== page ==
About 100 uncontacted tribes are believed to exist worldwide. They live in remote, resource-rich areas, and they are threatened by invasive development.
One of them is formed by Indians living in Brazil near the Peruvian border, at the mouth of the Envira river. Last January 31st, The Indian National Fundation of Brazil took some aereal pictures from an airplane that show surprised aboriginal with machetes, spears and arrows.
The pictures reveal a healthy community that lives in a similar way to other Amazon Indians. They have vegetable gardens for fruit, potatos, peanuts, papaya, pumpkin and bananas. They hunt too; probably the men catch deer, monkeys and wild pigs. They use baskets to store vegetables and carry meat and probably fish, however, no canoes have been seen.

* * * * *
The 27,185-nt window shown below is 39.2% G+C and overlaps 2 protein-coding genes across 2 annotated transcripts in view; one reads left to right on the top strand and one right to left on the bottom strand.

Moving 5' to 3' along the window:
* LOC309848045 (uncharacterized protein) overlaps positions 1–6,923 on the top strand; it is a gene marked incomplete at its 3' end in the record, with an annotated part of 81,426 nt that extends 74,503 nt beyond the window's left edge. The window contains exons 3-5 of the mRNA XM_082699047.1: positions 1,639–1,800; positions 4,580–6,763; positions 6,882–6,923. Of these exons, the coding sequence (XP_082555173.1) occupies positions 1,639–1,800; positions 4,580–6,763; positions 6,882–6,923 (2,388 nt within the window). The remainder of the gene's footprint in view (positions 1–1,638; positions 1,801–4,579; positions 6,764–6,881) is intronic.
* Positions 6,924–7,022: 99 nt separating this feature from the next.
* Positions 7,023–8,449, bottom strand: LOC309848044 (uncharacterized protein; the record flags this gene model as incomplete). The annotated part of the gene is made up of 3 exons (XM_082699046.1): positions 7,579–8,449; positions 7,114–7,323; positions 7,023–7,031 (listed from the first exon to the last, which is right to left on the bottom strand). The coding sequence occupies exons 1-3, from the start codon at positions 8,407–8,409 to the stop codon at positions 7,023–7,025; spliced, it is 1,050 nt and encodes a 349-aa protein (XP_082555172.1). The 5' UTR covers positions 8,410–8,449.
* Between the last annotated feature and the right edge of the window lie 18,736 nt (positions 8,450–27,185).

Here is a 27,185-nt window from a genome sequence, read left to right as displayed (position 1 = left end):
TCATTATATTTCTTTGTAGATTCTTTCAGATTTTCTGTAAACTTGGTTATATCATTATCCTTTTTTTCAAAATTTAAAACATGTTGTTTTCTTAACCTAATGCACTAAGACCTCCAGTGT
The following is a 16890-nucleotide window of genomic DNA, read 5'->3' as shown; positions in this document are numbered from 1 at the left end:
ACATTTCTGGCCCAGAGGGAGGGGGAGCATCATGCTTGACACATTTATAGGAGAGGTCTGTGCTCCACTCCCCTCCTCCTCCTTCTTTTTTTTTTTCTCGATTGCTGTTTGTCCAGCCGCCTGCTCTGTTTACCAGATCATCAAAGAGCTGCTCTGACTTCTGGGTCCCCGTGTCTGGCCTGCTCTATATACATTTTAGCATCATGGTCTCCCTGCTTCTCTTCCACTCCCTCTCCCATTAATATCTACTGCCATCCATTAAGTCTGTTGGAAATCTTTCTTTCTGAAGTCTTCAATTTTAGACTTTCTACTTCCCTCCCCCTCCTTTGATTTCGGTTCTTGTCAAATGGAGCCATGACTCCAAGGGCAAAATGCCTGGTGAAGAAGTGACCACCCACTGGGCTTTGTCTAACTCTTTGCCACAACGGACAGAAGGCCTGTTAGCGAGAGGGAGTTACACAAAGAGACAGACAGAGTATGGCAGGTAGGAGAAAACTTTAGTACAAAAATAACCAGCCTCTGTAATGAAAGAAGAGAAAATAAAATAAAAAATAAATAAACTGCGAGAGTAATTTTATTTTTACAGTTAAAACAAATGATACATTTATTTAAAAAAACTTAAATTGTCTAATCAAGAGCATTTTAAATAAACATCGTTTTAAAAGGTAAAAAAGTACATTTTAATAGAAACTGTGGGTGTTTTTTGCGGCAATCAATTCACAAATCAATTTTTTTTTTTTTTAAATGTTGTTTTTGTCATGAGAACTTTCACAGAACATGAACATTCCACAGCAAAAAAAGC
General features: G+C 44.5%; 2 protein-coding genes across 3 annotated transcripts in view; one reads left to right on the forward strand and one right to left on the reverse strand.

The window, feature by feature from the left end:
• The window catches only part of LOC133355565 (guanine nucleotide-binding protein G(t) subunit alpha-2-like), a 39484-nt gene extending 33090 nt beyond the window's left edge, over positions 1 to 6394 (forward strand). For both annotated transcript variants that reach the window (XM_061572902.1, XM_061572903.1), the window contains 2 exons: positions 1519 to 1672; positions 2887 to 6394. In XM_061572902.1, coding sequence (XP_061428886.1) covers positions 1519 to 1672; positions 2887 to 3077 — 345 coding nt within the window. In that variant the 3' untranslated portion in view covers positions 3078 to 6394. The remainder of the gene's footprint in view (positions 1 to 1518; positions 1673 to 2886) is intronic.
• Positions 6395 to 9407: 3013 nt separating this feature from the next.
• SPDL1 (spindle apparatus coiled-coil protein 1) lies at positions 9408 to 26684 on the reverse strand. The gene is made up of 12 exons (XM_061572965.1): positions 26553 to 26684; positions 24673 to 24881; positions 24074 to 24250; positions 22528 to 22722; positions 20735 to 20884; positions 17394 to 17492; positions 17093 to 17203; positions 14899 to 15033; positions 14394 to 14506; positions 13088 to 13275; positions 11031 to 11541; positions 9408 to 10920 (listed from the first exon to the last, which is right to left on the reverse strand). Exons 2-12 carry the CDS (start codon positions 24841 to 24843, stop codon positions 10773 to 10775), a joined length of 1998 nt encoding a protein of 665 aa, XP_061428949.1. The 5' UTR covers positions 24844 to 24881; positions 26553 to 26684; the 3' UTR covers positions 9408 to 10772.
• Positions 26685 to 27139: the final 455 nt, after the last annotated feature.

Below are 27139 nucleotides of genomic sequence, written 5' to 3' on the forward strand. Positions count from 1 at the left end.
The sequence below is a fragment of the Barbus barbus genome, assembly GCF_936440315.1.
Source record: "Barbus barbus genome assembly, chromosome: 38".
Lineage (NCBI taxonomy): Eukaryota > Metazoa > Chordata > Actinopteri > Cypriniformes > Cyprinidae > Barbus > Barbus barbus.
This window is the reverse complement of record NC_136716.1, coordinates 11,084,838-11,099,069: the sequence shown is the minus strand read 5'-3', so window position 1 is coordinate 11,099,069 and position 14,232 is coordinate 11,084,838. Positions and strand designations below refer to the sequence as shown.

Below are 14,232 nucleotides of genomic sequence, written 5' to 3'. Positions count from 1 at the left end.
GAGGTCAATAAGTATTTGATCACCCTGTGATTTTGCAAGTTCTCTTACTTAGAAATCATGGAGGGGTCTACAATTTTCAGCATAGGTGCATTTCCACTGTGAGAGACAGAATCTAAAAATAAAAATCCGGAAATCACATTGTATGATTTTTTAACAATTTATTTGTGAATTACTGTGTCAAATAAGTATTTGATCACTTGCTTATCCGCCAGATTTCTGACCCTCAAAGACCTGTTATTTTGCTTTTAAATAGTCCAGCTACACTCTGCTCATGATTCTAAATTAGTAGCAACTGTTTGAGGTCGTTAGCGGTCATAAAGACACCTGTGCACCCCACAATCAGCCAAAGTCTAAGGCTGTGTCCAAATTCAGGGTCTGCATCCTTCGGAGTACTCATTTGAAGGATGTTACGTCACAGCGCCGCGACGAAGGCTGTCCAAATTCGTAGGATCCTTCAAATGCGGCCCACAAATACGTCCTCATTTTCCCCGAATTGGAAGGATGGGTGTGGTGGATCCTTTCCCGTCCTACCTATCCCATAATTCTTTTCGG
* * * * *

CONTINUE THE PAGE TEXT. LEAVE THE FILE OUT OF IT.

As many South America tribes, they use red body paint known as ucurum, made with annatto shurb seeds as decoration and for other religious reasons.
Oil workers and illegal loggers are invading the lands of uncontacted tribes in Peru, creating a big risk for these communities, as they may introduce infectious diseases and because they are responsible for the rainforest disappearing. So, this area is now in real risk and this tribe needs its territory protected.
Today, Thrusday February 3rd, some aspects of this tribe will be shown on the BBC channel (8pm, UK only) in Jungle, an episode of Human Planet.